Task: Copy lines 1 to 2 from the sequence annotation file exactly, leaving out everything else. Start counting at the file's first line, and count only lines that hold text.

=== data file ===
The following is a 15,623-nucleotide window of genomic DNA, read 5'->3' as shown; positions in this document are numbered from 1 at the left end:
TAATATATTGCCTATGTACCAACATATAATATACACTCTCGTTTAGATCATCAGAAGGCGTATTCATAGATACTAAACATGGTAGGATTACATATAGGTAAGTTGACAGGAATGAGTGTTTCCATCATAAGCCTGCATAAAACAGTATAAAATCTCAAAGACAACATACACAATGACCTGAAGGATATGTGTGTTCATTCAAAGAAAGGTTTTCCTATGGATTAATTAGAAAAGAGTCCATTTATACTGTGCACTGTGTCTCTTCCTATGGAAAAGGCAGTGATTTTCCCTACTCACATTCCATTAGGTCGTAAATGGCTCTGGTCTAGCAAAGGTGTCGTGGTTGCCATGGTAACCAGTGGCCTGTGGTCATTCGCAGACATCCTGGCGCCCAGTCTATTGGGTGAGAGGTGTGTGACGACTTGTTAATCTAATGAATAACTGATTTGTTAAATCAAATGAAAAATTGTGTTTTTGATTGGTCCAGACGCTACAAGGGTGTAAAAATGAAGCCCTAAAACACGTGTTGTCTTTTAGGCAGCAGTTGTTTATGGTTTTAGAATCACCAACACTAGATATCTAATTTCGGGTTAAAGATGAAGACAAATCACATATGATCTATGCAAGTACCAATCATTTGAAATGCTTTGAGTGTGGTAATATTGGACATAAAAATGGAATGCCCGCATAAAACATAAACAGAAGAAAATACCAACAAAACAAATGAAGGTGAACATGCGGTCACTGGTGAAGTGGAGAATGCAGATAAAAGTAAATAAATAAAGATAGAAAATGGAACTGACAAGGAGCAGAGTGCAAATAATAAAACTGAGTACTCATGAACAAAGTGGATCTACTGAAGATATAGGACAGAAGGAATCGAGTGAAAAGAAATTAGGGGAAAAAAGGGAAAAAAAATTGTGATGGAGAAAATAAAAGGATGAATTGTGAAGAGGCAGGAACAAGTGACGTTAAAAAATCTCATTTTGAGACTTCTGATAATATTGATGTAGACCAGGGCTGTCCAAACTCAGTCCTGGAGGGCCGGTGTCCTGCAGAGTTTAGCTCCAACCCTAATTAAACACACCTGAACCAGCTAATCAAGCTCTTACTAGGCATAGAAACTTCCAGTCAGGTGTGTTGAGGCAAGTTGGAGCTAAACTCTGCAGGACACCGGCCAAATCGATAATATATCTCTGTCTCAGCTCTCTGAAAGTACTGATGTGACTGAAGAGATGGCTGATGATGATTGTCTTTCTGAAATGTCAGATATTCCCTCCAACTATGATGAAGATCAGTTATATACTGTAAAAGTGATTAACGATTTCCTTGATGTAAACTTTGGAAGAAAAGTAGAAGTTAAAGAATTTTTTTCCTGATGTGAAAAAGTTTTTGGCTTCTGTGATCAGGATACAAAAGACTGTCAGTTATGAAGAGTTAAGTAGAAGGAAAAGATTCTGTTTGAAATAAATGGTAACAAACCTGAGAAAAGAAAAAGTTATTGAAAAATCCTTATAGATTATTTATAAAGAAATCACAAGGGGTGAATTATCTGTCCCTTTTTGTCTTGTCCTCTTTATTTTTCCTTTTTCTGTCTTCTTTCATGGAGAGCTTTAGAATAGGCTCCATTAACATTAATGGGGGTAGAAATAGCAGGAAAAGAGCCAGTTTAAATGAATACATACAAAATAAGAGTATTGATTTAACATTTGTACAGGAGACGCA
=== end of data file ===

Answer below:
The following is a 15,623-nucleotide window of genomic DNA, read 5'->3' as shown; positions in this document are numbered from 1 at the left end:
TAATATATTGCCTATGTACCAACATATAATATACACTCTCGTTTAGATCATCAGAAGGCGTATTCATAGATACTAAACATGGTAGGATTACATATAGGTAAGTTGACAGGAATGAGTGTTTCCATCATAAGCCTGCATAAAACAGTATAAAATCTCAAAGACAACATACACAATGACCTGAAGGATATGTGTGTTCATTCAAAGAAAGGTTTTCCTATGGATTAATTAGAAAAGAGTCCATTTATACTGTGCACTGTGTCTCTTCCTATGGAAAAGGCAGTGATTTTCCCTACTCACATTCCATTAGGTCGTAAATGGCTCTGGTCTAGCAAAGGTGTCGTGGTTGCCATGGTAACCAGTGGCCTGTGGTCATTCGCAGACATCCTGGCGCCCAGTCTATTGGGTGAGAGGTGTGTGACGACTTGTTAATCTAATGAATAACTGATTTGTTAAATCAAATGAAAAATTGTGTTTTTGATTGGTCCAGACGCTACAAGGGTGTAAAAATGAAGCCCTAAAACACGTGTTGTCTTTTAGGCAGCAGTTGTTTATGGTTTTAGAATCACCAACACTAGATATCTAATTTCGGGTTAAAGATGAAGACAAATCACATATGATCTATGCAAGTACCAATCATTTGAAATGCTTTGAGTGTGGTAATATTGGACATAAAAATGGAATGCCCGCATAAAACATAAACAGAAGAAAATACCAACAAAACAAATGAAGGTGAACATGCGGTCACTGGTGAAGTGGAGAATGCAGATAAAAGTAAATAAATAAAGATAGAAAATGGAACTGACAAGGAGCAGAGTGCAAATAATAAAACTGAGTACTCATGAACAAAGTGGATCTACTGAAGATATAGGACAGAAGGAATCGAGTGAAAAGAAATTAGGGGAAAAAAGGGAAAAAAAATTGTGATGGAGAAAATAAAAGGATGAATTGTGAAGAGGCAGGAACAAGTGACGTTAAAAAATCTCATTTTGAGACTTCTGATAATATTGATGTAGACCAGGGCTGTCCAAACTCAGTCCTGGAGGGCCGGTGTCCTGCAGAGTTTAGCTCCAACCCTAATTAAACACACCTGAACCAGCTAATCAAGCTCTTACTAGGCATAGAAACTTCCAGTCAGGTGTGTTGAGGCAAGTTGGAGCTAAACTCTGCAGGACACCGGCCAAATCGATAATATATCTCTGTCTCAGCTCTCTGAAAGTACTGATGTGACTGAAGAGATGGCTGATGATGATTGTCTTTCTGAAATGTCAGATATTCCCTCCAACTATGATGAAGATCAGTTATATACTGTAAAAGTGATTAACGATTTCCTTGATGTAAACTTTGGAAGAAAAGTAGAAGTTAAAGAATTTTTTTCCTGATGTGAAAAAGTTTTTGGCTTCTGTGATCAGGATACAAAAGACTGTCAGTTATGAAGAGTTAAGTAGAAGGAAAAGATTCTGTTTGAAATAAATGGTAACAAACCTGAGAAAAGAAAAAGTTATTGAAAAATCCTTATAGATTATTTATAAAGAAATCACAAGGGGTGAATTATCTGTCCCTTTTTGTCTTGTCCTCTTTATTTTTCCTTTTTCTGTCTTCTTTCATGGAGAGCTTTAGAATAGGCTCCATTAACATTAATGGGGGTAGAAATAGCAGGAAAAGAGCCAGTTTAAATGAATACATACAAAATAAGAGTATTGATTTAACATTTGTACAGGAGACGCA